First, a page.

Should you buy or rent?

When moving abroad, most people opt for buying property rather than renting. However, a lot of first-time movers won’t have visited their new location before. In this case, play it safe and rent for at least the first six months just in case.

Moving man’s best friend

Can’t bring yourself to part with your pet? Good job you don’t have to. Moving your pets abroad doesn’t have to be as stressful as you think – in fact, it can be sorted in a few simple steps:

  • Double check whether you can bring your companion abroad
  • Book an appointment with the vet
  • Contact airlines
  • Find a courier

Making the move child-friendly

Despite the excitement of moving abroad, it’s common for children to be a little nervous. To make it less daunting, there are a few things that you should get cleared up before the big move:

  • Schools – Take a look at any bilingual or international schools in the area. 
  • Location – Research the area and consider whether there are enough facilities to help your child, such as schools, child expat groups, museums, parks etc.
  • Language – If you’re moving to a non-English speaking country, consider schooling to pick up the language, apps, and other forms of support for your child.

Insure almost everything

During this rollercoaster adventure, it’s good to have a little peace of mind – something that insurance can provide. There are several things you should prioritise on your insurance list before getting down to the smaller details:

  • Medical insurance
  • Health insurance
  • Life insurance
  • Travel insurance
  • Home insurance
  • Removals insurance

If you need any further guidance for insurance on specific places, check out our insurance page.

Time to part with the NHS

Before you head off on your travels, make sure to visit your GP. Once notified, your GP can remove you and your family from the NHS register. 

More importantly, if you have any ongoing prescriptions, take this opportunity to stock up before the move. You should also find out if there are any issues with sourcing your prescription in your new country.

Financial planning

Finance is a finicky thing, but it all needs sorting before you pack your bags. Take a look at the main aspects of finance you need to organise before you leave the country:

    • Bank accounts If you don’t have any assets in the UK, such as property, it’s best for you to close your UK bank account. Before you get settled into your new home, you should also set up an international account. Many UK banks will offer these, so it won’t be a stressful process.
    • Pensions – You can either leave your pension in the UK, or transfer it to an approved arrangement in your new country of residence. But before you move, you must inform your current pension holder.
    • Individual Savings Account (ISA)You can keep your ISA open and still get UK tax relief on money and investments held in it. However, you cannot put money into it after the tax year following your move.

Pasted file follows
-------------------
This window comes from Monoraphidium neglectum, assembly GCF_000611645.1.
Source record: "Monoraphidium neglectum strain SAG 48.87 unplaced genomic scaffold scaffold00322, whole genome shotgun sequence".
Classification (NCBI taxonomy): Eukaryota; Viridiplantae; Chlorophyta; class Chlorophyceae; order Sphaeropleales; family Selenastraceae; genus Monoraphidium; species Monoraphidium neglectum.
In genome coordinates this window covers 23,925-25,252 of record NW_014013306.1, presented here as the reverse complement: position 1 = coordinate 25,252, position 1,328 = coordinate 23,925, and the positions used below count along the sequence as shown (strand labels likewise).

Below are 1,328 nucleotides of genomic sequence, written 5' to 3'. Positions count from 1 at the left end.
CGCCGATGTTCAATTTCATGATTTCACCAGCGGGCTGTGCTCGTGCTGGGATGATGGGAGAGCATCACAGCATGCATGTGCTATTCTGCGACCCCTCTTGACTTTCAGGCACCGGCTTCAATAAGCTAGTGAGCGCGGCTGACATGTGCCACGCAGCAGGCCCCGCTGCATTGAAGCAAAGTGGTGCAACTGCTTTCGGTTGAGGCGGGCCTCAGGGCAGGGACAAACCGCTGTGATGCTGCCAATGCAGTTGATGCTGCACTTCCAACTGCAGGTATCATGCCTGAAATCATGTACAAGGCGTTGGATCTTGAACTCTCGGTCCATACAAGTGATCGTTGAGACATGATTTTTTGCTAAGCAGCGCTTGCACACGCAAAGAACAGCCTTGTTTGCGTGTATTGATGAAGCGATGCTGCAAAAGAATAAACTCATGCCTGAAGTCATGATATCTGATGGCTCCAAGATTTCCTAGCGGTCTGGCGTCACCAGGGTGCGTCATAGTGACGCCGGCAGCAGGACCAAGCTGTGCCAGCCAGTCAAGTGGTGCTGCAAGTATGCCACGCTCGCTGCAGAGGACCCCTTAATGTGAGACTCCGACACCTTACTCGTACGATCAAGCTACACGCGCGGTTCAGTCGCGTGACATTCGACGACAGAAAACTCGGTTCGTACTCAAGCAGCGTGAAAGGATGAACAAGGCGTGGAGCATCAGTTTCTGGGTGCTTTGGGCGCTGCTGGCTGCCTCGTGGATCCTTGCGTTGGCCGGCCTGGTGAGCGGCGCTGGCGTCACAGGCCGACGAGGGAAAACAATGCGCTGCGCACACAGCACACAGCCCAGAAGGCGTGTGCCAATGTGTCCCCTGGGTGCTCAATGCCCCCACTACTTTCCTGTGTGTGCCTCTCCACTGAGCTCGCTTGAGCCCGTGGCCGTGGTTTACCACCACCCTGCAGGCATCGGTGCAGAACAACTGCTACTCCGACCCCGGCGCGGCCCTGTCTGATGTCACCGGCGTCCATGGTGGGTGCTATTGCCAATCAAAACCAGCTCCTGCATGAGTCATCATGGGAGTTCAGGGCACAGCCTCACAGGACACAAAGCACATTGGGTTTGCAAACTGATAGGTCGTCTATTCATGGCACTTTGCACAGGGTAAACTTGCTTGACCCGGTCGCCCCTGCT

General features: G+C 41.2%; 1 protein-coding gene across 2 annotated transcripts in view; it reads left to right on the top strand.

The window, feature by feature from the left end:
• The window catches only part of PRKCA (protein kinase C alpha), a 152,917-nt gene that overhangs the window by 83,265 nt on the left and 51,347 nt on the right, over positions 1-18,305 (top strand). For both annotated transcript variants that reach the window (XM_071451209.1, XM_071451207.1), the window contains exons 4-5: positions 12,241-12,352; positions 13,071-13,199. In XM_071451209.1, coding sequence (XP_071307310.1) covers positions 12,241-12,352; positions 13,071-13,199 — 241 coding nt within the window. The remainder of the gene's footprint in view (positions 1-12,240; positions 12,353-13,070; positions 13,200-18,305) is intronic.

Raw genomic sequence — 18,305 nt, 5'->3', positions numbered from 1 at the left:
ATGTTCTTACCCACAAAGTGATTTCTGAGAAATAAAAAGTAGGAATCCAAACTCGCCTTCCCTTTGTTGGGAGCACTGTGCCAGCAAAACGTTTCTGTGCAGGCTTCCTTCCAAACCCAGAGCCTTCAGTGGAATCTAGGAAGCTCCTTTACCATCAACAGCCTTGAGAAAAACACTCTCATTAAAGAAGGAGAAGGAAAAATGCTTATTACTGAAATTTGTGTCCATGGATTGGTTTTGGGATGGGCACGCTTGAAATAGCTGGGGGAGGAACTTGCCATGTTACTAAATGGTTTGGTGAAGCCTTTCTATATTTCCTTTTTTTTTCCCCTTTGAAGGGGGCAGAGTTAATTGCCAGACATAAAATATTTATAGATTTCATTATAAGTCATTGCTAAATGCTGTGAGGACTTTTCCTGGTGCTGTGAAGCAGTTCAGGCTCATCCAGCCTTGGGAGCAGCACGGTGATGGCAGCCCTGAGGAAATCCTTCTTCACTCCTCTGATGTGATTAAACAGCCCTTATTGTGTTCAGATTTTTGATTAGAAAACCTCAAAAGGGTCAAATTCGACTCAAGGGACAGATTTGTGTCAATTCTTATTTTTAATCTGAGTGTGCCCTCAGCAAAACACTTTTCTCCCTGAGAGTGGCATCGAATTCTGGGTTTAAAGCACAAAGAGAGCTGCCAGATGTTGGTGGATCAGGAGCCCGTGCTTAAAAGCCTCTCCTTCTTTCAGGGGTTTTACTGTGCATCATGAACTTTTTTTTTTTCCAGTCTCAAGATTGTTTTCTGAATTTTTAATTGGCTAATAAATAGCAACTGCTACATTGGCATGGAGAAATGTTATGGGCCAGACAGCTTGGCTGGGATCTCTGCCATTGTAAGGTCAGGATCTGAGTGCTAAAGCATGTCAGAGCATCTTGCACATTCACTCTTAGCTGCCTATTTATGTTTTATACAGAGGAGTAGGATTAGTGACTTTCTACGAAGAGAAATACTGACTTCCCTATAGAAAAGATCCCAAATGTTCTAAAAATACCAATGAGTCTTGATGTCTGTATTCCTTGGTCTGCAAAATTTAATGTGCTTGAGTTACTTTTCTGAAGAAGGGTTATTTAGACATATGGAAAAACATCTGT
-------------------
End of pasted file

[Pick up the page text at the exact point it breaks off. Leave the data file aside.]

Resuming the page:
• Expat taxes – Whether you have to pay expat taxes will depend on your own personal circumstances. You should test whether you’re liable for tax by completing the Statuary Residence Test.

What’s your budget?

When it comes to moving abroad, the little things mount up. Small expenses, such as buying tickets to the airport, will all pile up on top of bigger costs, like shipping. But if you budget your costs wisely, you’ll have nothing to worry about. There are a multitude of online calculators that can give you a helping hand with budgeting.

Working

If you’re not part of the 58% of expats moving abroad for work, applying for jobs is probably pretty high on your list. Depending on the type of visa you have, it may be mandatory to have this organised before you leave. For example, if you move to Australia with a holiday visa, you must still do three months of regional work, such as farming.

Can you still vote?

In a world where it feels like Brexit is all we hear about, you might want to have your say in what happens to your home country. You can register as an overseas voter for up to 15 years after leaving the UK, as long as you’re a British or Irish citizen. To do this, you must have registered to vote in the UK within the previous 15 years.

Expat groups

This is something that a lot of people overlook. Once you’ve settled into your new home, go and get stuck in with local sports clubs, online expat groups/apps, and any social groups in the area. It can make such a difference to your expat experience!

What next?

Feeling a bit more clued-up on moving abroad? Once you’ve got to grips with this checklist, the real excitement kicks in – and you won’t regret your decision! In fact, 8 out of 10 Brits state that they are happier living abroad than in the UK.

If you need any guidance, advice, or free quotes on shipping your belongings, get in touch with our professionals by filling out your details on our short form. Time to get started on the big move!